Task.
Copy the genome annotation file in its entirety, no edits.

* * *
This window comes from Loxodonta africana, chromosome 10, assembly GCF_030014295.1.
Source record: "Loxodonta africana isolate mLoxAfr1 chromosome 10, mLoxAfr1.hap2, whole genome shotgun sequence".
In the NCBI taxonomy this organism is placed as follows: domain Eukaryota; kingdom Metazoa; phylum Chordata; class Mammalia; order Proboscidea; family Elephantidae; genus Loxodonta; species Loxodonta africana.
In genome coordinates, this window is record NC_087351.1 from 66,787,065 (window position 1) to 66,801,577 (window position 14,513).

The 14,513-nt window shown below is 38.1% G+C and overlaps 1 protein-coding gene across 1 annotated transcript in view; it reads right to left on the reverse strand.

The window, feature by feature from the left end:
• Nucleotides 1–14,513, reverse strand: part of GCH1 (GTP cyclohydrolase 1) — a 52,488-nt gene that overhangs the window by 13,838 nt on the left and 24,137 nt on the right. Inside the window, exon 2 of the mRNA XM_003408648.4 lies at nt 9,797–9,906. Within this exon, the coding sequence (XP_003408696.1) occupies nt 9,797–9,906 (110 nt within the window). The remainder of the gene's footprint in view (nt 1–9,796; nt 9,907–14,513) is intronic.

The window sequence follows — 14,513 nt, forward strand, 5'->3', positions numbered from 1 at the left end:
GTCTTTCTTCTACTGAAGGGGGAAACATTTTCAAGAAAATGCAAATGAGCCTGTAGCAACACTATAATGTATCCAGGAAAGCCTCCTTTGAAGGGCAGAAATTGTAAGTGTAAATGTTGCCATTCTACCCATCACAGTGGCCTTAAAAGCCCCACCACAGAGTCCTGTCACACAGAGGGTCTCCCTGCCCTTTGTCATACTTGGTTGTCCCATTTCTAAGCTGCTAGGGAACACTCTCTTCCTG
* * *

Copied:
This window comes from Loxodonta africana, chromosome 10, assembly GCF_030014295.1.
Source record: "Loxodonta africana isolate mLoxAfr1 chromosome 10, mLoxAfr1.hap2, whole genome shotgun sequence".
In the NCBI taxonomy this organism is placed as follows: domain Eukaryota; kingdom Metazoa; phylum Chordata; class Mammalia; order Proboscidea; family Elephantidae; genus Loxodonta; species Loxodonta africana.
In genome coordinates, this window is record NC_087351.1 from 66,787,065 (window position 1) to 66,801,577 (window position 14,513).

The 14,513-nt window shown below is 38.1% G+C and overlaps 1 protein-coding gene across 1 annotated transcript in view; it reads right to left on the reverse strand.

The window, feature by feature from the left end:
• Nucleotides 1–14,513, reverse strand: part of GCH1 (GTP cyclohydrolase 1) — a 52,488-nt gene that overhangs the window by 13,838 nt on the left and 24,137 nt on the right. Inside the window, exon 2 of the mRNA XM_003408648.4 lies at nt 9,797–9,906. Within this exon, the coding sequence (XP_003408696.1) occupies nt 9,797–9,906 (110 nt within the window). The remainder of the gene's footprint in view (nt 1–9,796; nt 9,907–14,513) is intronic.

The window sequence follows — 14,513 nt, forward strand, 5'->3', positions numbered from 1 at the left end:
GTCTTTCTTCTACTGAAGGGGGAAACATTTTCAAGAAAATGCAAATGAGCCTGTAGCAACACTATAATGTATCCAGGAAAGCCTCCTTTGAAGGGCAGAAATTGTAAGTGTAAATGTTGCCATTCTACCCATCACAGTGGCCTTAAAAGCCCCACCACAGAGTCCTGTCACACAGAGGGTCTCCCTGCCCTTTGTCATACTTGGTTGTCCCATTTCTAAGCTGCTAGGGAACACTCTCTTCCTG